Monday, October 8, 2007

Federal Recognition Resources

To research the federal recognition (aka federal acknowledgment) process for American Indian tribes at the National Indian Law Library, start at this web page: http://www.narf.org/nill/resources/recog.htm

A list of tribes recognized as of 2007 is linked, in addition to Bureau of Indian Affairs Acknowledgment Database showing the status of tribes. (last updated August, 2004)

The library has numerous materials on federal recognition. Go to the library's catalog (http://nillcat.narf.org) and type "federal recognition" in the subject field. A new book at the library on this process is Forgotten tribes : unrecognized Indians and the federal acknowledgment process / Mark Edwin Miller. Federal recognition documents for various tribes can be found, and numerous journal articles on the acknowledgment process.

Contact the library for more assistance.

Friday, October 5, 2007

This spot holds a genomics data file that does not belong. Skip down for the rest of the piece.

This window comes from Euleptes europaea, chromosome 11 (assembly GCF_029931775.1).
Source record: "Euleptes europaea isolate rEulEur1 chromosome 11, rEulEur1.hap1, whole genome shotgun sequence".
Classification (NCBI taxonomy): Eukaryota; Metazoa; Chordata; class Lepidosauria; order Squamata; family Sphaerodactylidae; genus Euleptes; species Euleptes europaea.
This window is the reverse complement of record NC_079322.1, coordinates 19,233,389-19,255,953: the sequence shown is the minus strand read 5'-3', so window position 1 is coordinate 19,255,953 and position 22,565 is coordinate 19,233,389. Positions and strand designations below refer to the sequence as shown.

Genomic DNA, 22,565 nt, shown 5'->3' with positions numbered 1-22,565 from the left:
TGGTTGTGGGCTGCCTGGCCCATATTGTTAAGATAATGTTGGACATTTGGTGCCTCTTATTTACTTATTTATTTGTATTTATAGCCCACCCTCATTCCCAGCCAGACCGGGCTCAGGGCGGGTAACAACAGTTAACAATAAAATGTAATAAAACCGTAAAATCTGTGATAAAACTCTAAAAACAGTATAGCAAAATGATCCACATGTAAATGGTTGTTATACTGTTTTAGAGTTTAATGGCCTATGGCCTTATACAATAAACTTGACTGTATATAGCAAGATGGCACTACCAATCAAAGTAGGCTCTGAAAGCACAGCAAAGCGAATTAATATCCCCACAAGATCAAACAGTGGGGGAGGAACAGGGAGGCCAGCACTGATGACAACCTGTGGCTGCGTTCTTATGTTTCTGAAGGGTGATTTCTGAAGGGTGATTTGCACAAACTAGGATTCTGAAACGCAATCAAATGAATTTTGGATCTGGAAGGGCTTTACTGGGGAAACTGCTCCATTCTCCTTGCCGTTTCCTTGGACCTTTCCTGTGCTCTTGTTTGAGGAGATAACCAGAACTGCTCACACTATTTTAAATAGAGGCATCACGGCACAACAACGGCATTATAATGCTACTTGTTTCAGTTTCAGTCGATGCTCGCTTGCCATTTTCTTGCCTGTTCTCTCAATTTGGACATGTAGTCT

A Practical Guide to the Indian Child Welfare Act


BOULDER, CO-NARF is proud to announce the publication of its new "Practical Guide to the Indian Child Welfare Act." The Guide, available both on the Internet and in print, is a powerful resource tool for tribal, state and federal entities involved in Indian child custody proceedings. Among the wealth of contents and resources is frequently asked questions with answers falling under 22 topics, including:

Application of the ICWA
Jurisdiction
Who has rights under the Act
Intervention
Role of Tribal Courts
Tribal State Agreements
Foster placement & removal
Resources

The Internet version, available at www.narf.org/icwa, also contains more than 1,000 full-text resources.

The ICWA Practical Guide Project was generously funded by the Administration for Native Americans, with supplemental funding by the Morongo Band of Mission Indians, and supported by NICWA as a key partner. NARF and an Advisory Board-made up of multi-disciplinary team consisting of members of tribal courts, tribal ICWA departments, state governments, Indian law practitioners, Native non-profit organizations, law firms and urban Indian centers-provided guidance on the comprehensive content of the guide. To order a copy of the Guide, print a free copy, or access the expanded Internet edition, please visit: www.narf.org/icwa.